Monday, December 3, 2012

HIV developing in Athens

HIV developing in Athens

Athens recorded an alarming increase of new HIV infections, especially among intravenous drug users, health authorities warned Friday, as Greece struggles with a prolonged financial crisis in the financing of health care and drug treatment programs have been reduced, the Associated Press reports.

While there were around 10-14 new HIV infections per year among drug users in Athens from 2008 to 2010, that number soared to 206 new cases last year and 487 new cases until October of this year - an increase of 15 times and 35 times, respectively, officials said.
"There is no doubt that we have a large fast growing epidemic in Athens," said Angelos Hatzakis Professor at the University of epidemiology and preventive medicine in Athens.
A total of 1,049 new cases of HIV infection were recorded in Greece in the first 10 months of this year, including 487 drug users. Among others, 256 are male homosexuals, while 108 were infected with the virus through heterosexual intercourse, figures show.
"One of the reasons is the financial crisis," said Director of the European Centre for Disease Prevention and Control / ECDC / Marc Sprenger. "There are many people who are vulnerable, marginalized" and using drugs.
They turn to cheaper drugs and inject them instead of smoking them to get the maximum effect from a smaller amount, officials said.
"We are very worried," said Sprenger. "What we see now is that growth, and if we do not pay serious attention to this work in the future will become a huge burden."
Greece is hit by a financial crisis in late 2009, he left the country to experience a sixth year of deep recession and a quarter of its workforce unemployed. To remain solvent, the country relies on international rescue loans from other European countries that also use the euro and the International Monetary Fund, notes AP.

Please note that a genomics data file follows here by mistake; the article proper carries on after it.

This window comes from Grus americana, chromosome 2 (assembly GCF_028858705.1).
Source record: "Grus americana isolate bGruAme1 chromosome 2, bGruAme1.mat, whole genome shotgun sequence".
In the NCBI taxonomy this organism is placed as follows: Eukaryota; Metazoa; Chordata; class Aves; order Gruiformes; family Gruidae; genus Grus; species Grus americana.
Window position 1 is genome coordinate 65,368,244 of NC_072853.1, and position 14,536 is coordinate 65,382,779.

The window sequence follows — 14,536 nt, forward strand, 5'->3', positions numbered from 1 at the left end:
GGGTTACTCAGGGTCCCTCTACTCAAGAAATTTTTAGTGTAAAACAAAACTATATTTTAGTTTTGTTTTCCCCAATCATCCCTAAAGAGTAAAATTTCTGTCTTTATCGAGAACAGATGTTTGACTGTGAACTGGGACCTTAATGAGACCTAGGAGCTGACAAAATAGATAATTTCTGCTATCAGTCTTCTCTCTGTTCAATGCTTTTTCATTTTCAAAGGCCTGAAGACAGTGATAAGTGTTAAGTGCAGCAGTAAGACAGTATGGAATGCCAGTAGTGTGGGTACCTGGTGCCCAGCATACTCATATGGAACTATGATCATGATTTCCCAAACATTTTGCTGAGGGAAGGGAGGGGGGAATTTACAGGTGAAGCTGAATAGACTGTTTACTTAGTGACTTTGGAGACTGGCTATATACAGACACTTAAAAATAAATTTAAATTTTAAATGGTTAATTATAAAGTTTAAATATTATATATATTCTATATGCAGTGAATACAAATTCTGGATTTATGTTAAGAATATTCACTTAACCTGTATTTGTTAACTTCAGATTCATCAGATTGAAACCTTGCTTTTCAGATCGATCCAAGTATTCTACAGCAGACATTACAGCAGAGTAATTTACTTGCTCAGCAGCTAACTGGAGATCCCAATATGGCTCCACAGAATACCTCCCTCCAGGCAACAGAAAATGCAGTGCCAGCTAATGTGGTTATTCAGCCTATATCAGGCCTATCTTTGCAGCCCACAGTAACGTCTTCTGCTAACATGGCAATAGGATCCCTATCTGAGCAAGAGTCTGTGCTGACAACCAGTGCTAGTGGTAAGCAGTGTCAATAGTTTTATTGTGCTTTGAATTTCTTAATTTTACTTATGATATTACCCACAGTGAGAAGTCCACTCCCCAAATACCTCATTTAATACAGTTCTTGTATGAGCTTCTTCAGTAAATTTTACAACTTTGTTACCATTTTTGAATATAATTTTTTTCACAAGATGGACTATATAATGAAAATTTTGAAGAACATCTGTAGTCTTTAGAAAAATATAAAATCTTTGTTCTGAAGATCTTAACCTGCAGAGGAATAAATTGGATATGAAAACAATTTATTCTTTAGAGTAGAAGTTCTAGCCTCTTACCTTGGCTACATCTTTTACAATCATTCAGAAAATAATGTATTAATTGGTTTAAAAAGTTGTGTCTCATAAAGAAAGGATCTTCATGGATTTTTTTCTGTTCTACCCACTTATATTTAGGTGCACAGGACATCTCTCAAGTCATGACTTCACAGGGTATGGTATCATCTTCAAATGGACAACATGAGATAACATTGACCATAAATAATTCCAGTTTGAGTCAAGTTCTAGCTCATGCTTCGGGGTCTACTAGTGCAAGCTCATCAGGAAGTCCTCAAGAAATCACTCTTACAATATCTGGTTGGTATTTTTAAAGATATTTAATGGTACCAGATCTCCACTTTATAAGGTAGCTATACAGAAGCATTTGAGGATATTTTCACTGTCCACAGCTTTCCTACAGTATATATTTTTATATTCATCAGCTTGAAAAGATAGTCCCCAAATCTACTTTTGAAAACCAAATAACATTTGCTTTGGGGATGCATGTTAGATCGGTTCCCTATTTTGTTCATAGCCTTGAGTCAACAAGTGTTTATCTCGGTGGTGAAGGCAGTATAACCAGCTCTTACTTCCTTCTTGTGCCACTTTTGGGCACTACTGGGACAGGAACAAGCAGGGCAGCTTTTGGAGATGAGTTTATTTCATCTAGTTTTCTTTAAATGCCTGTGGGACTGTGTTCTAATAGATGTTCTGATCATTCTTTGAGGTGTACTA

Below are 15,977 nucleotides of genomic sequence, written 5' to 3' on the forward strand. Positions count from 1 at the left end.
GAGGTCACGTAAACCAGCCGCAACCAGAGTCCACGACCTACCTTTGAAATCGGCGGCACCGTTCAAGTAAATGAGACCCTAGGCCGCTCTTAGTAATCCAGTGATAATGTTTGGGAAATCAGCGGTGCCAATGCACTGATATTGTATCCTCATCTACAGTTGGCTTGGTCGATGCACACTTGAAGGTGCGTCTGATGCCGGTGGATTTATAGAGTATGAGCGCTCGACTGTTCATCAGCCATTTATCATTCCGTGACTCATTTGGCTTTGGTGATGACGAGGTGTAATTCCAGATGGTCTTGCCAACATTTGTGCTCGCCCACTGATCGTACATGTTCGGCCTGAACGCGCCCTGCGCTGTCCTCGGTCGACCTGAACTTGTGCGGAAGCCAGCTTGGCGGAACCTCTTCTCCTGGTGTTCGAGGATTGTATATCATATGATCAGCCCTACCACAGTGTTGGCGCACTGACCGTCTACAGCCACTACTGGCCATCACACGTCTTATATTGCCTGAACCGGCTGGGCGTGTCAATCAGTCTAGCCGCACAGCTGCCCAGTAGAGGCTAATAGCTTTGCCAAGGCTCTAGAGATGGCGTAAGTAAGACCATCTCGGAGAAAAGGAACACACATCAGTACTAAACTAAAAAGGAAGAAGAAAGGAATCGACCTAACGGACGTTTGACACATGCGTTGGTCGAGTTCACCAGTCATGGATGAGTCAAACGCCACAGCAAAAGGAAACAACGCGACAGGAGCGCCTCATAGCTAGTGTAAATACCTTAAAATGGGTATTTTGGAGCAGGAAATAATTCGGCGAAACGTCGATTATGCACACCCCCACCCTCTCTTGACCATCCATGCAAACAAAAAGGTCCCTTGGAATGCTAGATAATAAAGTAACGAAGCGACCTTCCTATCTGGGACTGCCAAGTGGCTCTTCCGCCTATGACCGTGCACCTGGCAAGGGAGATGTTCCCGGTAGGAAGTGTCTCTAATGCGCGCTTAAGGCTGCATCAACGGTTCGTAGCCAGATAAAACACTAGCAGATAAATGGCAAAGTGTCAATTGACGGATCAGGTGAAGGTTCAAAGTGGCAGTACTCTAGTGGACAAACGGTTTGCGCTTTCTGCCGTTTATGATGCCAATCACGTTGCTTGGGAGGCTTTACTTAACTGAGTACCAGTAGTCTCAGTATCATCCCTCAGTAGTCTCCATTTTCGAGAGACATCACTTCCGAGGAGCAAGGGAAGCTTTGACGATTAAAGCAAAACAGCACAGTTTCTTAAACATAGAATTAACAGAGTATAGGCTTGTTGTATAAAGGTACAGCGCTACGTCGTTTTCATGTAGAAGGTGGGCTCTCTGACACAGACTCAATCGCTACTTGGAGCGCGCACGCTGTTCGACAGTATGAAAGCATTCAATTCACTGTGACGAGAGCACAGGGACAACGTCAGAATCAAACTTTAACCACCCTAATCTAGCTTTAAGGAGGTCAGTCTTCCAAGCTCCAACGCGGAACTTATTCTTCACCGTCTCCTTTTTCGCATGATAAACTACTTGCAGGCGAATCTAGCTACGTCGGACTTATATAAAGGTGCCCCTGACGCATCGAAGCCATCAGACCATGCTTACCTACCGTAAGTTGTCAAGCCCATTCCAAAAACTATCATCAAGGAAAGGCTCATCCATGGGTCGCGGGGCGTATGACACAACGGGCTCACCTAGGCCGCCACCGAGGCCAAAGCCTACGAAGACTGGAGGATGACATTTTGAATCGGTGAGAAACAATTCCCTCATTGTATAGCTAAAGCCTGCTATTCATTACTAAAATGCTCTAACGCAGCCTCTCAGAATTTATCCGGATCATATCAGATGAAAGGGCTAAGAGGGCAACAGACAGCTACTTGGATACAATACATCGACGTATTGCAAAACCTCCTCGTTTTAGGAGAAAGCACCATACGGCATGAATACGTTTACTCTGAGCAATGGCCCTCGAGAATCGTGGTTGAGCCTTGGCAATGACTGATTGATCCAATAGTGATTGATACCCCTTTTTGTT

But instead, the Greek government has imposed several rounds of spending cuts and tax hikes in an effort to reform the economy and reduce the country's huge debt. The cuts have affected health care costs, many hospitals reported lack basic materials, while charities dealing with drug users and persons with HIV also are struggling to find funds.
One of the main ways to prevent the spread of the virus that causes AIDS among drug users is the free distribution of needles, clean, officials said, and programs in this regard in Greece were able to increase the number of needles distributed it to 40 up to about 50-60 per dependent per year. But the actual number required for these programs to be effective, officials said ECDC is about 200 per drug per year.
"The cost of prevention to avoid HIV infection is significantly lower than to treat those who become infected," remarks Sprenger

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